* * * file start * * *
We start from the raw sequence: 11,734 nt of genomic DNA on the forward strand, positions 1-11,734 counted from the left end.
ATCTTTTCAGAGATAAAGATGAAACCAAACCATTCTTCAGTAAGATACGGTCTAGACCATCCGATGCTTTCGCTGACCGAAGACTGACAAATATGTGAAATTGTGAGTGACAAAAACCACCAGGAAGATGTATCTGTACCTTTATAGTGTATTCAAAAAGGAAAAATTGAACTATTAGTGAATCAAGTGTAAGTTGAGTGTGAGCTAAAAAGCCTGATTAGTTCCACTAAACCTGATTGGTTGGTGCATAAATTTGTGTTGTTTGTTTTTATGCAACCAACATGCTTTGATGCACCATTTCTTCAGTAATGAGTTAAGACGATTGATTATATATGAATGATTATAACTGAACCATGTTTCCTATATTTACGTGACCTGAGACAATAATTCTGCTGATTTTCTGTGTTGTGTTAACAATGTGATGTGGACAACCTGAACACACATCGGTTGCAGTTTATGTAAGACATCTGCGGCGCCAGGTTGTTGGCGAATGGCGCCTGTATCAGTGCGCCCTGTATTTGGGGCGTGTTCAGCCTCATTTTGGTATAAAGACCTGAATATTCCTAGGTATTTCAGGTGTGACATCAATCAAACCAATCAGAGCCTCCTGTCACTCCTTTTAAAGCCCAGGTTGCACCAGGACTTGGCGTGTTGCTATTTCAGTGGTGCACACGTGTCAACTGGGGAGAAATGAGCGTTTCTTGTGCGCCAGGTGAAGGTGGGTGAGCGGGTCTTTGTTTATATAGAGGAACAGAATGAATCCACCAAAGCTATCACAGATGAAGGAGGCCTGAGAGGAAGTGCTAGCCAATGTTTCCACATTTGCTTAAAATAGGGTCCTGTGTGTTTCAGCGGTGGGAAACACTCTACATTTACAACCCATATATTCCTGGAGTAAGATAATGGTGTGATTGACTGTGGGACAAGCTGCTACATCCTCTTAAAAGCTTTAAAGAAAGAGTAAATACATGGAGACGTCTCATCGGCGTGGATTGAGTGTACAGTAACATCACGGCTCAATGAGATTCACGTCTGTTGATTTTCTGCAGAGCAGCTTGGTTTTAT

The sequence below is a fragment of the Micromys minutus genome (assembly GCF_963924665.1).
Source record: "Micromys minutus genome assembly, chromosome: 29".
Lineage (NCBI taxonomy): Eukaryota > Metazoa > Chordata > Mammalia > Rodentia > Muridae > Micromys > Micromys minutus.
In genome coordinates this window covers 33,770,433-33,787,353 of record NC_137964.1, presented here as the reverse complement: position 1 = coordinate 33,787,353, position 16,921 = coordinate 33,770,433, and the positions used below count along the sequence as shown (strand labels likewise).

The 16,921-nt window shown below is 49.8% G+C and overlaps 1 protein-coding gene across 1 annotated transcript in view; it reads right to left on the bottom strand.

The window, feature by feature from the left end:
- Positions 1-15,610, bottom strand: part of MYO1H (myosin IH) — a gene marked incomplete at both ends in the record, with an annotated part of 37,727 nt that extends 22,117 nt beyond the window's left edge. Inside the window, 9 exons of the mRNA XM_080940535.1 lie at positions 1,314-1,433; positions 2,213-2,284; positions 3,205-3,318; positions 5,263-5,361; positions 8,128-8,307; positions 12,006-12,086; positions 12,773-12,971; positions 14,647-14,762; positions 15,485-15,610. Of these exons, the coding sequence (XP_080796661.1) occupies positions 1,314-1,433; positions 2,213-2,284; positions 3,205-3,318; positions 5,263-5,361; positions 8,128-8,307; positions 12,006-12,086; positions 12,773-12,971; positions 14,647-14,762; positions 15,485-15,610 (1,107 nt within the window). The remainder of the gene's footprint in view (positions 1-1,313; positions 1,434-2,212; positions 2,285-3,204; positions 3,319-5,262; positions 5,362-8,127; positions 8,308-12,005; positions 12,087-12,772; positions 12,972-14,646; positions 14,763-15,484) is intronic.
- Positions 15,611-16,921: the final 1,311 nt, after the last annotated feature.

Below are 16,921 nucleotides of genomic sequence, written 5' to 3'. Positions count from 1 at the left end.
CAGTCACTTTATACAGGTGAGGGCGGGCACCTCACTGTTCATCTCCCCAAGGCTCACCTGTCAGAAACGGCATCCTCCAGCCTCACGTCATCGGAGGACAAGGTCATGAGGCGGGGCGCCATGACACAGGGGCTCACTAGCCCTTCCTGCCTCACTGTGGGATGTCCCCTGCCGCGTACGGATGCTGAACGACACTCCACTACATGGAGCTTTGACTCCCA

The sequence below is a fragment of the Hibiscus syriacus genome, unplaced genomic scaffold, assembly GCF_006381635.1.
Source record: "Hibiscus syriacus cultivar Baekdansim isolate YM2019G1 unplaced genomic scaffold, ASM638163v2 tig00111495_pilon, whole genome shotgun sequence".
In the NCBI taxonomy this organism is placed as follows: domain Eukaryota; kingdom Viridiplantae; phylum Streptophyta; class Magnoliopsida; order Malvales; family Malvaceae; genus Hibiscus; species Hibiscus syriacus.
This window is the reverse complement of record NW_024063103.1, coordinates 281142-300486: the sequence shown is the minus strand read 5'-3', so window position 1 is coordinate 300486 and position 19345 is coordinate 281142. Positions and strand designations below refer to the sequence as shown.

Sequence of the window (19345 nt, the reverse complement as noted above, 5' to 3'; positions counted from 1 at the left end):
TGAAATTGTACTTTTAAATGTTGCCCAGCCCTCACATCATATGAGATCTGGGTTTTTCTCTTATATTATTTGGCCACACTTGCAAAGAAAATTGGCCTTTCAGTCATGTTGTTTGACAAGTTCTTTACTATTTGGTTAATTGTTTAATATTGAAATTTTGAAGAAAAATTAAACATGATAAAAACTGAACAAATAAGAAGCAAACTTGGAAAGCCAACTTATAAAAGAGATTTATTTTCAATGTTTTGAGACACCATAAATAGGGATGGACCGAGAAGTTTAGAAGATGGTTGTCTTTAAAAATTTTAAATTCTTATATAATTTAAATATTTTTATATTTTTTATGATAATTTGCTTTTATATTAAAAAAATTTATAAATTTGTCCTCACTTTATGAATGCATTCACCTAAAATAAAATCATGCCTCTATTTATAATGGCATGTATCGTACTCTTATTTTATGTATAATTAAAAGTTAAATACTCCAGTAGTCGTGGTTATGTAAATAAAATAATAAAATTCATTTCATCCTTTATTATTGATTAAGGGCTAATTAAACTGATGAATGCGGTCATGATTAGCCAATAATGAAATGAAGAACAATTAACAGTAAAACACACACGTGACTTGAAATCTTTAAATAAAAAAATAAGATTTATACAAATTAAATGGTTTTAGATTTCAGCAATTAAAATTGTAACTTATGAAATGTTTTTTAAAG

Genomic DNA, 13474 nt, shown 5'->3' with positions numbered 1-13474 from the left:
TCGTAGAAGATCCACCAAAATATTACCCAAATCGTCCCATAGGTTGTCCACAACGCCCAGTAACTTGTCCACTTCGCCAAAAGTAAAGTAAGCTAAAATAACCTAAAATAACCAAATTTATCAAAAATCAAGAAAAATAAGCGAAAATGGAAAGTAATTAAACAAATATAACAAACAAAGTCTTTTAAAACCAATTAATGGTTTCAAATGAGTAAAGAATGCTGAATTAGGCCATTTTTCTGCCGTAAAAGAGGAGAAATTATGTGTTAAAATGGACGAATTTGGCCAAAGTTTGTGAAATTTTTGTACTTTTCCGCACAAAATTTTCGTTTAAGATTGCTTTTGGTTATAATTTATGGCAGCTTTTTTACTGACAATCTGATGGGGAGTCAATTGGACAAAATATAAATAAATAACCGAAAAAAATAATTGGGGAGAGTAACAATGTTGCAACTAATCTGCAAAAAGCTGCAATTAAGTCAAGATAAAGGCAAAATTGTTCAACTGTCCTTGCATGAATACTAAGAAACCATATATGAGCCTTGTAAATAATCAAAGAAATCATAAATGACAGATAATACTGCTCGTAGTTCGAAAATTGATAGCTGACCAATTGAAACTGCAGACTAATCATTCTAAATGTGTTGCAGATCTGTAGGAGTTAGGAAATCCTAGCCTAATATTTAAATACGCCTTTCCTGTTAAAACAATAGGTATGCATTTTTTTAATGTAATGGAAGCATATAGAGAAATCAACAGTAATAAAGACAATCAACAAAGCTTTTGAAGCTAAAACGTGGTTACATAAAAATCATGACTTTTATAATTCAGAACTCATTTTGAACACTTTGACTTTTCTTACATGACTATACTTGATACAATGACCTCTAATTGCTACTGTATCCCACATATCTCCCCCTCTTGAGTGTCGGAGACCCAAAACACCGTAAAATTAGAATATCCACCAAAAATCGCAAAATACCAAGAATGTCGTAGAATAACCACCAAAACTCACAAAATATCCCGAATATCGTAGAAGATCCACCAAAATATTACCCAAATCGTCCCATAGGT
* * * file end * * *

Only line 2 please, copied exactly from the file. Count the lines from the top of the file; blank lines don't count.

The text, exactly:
ATCTTTTCAGAGATAAAGATGAAACCAAACCATTCTTCAGTAAGATACGGTCTAGACCATCCGATGCTTTCGCTGACCGAAGACTGACAAATATGTGAAATTGTGAGTGACAAAAACCACCAGGAAGATGTATCTGTACCTTTATAGTGTATTCAAAAAGGAAAAATTGAACTATTAGTGAATCAAGTGTAAGTTGAGTGTGAGCTAAAAAGCCTGATTAGTTCCACTAAACCTGATTGGTTGGTGCATAAATTTGTGTTGTTTGTTTTTATGCAACCAACATGCTTTGATGCACCATTTCTTCAGTAATGAGTTAAGACGATTGATTATATATGAATGATTATAACTGAACCATGTTTCCTATATTTACGTGACCTGAGACAATAATTCTGCTGATTTTCTGTGTTGTGTTAACAATGTGATGTGGACAACCTGAACACACATCGGTTGCAGTTTATGTAAGACATCTGCGGCGCCAGGTTGTTGGCGAATGGCGCCTGTATCAGTGCGCCCTGTATTTGGGGCGTGTTCAGCCTCATTTTGGTATAAAGACCTGAATATTCCTAGGTATTTCAGGTGTGACATCAATCAAACCAATCAGAGCCTCCTGTCACTCCTTTTAAAGCCCAGGTTGCACCAGGACTTGGCGTGTTGCTATTTCAGTGGTGCACACGTGTCAACTGGGGAGAAATGAGCGTTTCTTGTGCGCCAGGTGAAGGTGGGTGAGCGGGTCTTTGTTTATATAGAGGAACAGAATGAATCCACCAAAGCTATCACAGATGAAGGAGGCCTGAGAGGAAGTGCTAGCCAATGTTTCCACATTTGCTTAAAATAGGGTCCTGTGTGTTTCAGCGGTGGGAAACACTCTACATTTACAACCCATATATTCCTGGAGTAAGATAATGGTGTGATTGACTGTGGGACAAGCTGCTACATCCTCTTAAAAGCTTTAAAGAAAGAGTAAATACATGGAGACGTCTCATCGGCGTGGATTGAGTGTACAGTAACATCACGGCTCAATGAGATTCACGTCTGTTGATTTTCTGCAGAGCAGCTTGGTTTTAT